The first documentary mention of the castle is in 1290 when Edward I of England appointed Brian FitzAlan as custodian of the Castles of Dundee and Forfar. Therefore it was erected sometime before 1290, most probably of a Motte and Bailey type, probably started as a timber construction, surrounded by a defensive timber palisade, later replaced by stone buildings, curtain walls and towers, built on the very noticeable hill of Black dolerite rock jutting into the Tay, an impressive situation guarding the harbour. There is mention of it being surrounded by a large ditch with a drawbridge. Early Dundee historians argue that it was extensive and maintained at least 130 knights and horsemen within its walls, evidence of this comes from the exchequer rolls of England regarding provisions sent to the Castle during the reigns of Edwards I and II.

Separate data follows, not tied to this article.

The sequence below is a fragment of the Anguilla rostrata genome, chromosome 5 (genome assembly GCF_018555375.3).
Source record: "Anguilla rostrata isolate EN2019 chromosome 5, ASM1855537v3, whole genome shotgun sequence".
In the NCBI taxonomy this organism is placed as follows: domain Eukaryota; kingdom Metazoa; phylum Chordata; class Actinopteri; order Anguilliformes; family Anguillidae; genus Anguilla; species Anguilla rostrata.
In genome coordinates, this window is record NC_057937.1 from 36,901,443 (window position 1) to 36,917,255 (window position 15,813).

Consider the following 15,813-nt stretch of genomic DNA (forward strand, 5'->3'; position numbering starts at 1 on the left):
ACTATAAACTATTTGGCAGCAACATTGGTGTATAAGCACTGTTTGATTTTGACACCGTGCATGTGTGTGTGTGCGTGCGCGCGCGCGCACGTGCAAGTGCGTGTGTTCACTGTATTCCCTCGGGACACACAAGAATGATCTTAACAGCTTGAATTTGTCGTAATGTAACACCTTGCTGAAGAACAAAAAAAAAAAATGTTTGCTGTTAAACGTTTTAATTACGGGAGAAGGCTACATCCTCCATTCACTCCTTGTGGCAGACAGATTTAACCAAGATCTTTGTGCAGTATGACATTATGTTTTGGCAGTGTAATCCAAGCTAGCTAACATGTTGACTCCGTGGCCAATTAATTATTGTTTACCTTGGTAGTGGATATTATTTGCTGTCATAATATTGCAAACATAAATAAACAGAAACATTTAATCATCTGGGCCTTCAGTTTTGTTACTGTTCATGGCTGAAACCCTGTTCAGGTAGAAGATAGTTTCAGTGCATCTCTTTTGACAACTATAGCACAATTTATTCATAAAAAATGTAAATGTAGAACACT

The Castle was seized by English Troops at the beginning of the Wars of Independence in 1296, then seized back by the Scots under Sir Alexander Scrymgeour, for this he was made hereditary Constable of the Castle by William Wallace in 1298.
It may have been demolished by the Scots on the order of King Robert sometime at the beginning of the 14th Century, it was certainly gone by 1318. The hill on which it was built still survives, now occupied by the imposing St Paul's Cathedral, the black rock still visible behind some of its walls and in the basements of some stores lining Castle Street, this street was constructed during the early 19th Century by blasting through the hard black rock to provide a new access to the harbour.